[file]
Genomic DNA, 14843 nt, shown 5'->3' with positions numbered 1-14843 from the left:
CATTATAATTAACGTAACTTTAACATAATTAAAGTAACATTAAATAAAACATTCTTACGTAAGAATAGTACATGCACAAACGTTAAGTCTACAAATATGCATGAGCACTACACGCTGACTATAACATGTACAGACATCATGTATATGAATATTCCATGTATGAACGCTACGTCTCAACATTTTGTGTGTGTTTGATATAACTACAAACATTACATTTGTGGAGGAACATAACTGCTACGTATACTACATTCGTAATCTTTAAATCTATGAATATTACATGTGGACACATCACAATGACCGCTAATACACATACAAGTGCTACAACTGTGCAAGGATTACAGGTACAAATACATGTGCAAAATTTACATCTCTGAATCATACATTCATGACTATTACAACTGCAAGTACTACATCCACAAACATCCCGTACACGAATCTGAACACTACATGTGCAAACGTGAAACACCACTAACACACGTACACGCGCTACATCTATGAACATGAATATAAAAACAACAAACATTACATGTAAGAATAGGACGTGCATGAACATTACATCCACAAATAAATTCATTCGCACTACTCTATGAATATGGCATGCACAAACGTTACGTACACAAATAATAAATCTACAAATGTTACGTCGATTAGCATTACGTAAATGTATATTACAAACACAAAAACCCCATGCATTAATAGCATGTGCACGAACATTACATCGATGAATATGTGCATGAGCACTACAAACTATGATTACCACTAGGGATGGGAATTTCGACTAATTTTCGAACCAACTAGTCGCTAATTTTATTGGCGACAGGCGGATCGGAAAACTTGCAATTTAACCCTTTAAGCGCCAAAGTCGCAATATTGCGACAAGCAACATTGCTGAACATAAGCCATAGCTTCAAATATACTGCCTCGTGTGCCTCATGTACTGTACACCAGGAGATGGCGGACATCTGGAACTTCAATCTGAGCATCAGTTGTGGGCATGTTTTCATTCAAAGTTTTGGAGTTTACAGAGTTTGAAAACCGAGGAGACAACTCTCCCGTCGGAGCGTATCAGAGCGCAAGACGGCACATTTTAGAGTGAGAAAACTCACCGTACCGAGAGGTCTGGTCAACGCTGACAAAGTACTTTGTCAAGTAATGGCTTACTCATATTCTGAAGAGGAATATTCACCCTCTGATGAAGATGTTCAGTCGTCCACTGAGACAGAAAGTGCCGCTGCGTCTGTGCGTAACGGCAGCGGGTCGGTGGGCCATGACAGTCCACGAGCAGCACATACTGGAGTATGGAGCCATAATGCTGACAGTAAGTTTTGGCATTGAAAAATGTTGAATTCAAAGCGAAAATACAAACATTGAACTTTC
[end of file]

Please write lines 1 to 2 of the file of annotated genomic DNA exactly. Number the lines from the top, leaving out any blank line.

Genomic DNA, 14843 nt, shown 5'->3' with positions numbered 1-14843 from the left:
CATTATAATTAACGTAACTTTAACATAATTAAAGTAACATTAAATAAAACATTCTTACGTAAGAATAGTACATGCACAAACGTTAAGTCTACAAATATGCATGAGCACTACACGCTGACTATAACATGTACAGACATCATGTATATGAATATTCCATGTATGAACGCTACGTCTCAACATTTTGTGTGTGTTTGATATAACTACAAACATTACATTTGTGGAGGAACATAACTGCTACGTATACTACATTCGTAATCTTTAAATCTATGAATATTACATGTGGACACATCACAATGACCGCTAATACACATACAAGTGCTACAACTGTGCAAGGATTACAGGTACAAATACATGTGCAAAATTTACATCTCTGAATCATACATTCATGACTATTACAACTGCAAGTACTACATCCACAAACATCCCGTACACGAATCTGAACACTACATGTGCAAACGTGAAACACCACTAACACACGTACACGCGCTACATCTATGAACATGAATATAAAAACAACAAACATTACATGTAAGAATAGGACGTGCATGAACATTACATCCACAAATAAATTCATTCGCACTACTCTATGAATATGGCATGCACAAACGTTACGTACACAAATAATAAATCTACAAATGTTACGTCGATTAGCATTACGTAAATGTATATTACAAACACAAAAACCCCATGCATTAATAGCATGTGCACGAACATTACATCGATGAATATGTGCATGAGCACTACAAACTATGATTACCACTAGGGATGGGAATTTCGACTAATTTTCGAACCAACTAGTCGCTAATTTTATTGGCGACAGGCGGATCGGAAAACTTGCAATTTAACCCTTTAAGCGCCAAAGTCGCAATATTGCGACAAGCAACATTGCTGAACATAAGCCATAGCTTCAAATATACTGCCTCGTGTGCCTCATGTACTGTACACCAGGAGATGGCGGACATCTGGAACTTCAATCTGAGCATCAGTTGTGGGCATGTTTTCATTCAAAGTTTTGGAGTTTACAGAGTTTGAAAACCGAGGAGACAACTCTCCCGTCGGAGCGTATCAGAGCGCAAGACGGCACATTTTAGAGTGAGAAAACTCACCGTACCGAGAGGTCTGGTCAACGCTGACAAAGTACTTTGTCAAGTAATGGCTTACTCATATTCTGAAGAGGAATATTCACCCTCTGATGAAGATGTTCAGTCGTCCACTGAGACAGAAAGTGCCGCTGCGTCTGTGCGTAACGGCAGCGGGTCGGTGGGCCATGACAGTCCACGAGCAGCACATACTGGAGTATGGAGCCATAATGCTGACAGTAAGTTTTGGCATTGAAAAATGTTGAATTCAAAGCGAAAATACAAACATTGAACTTTC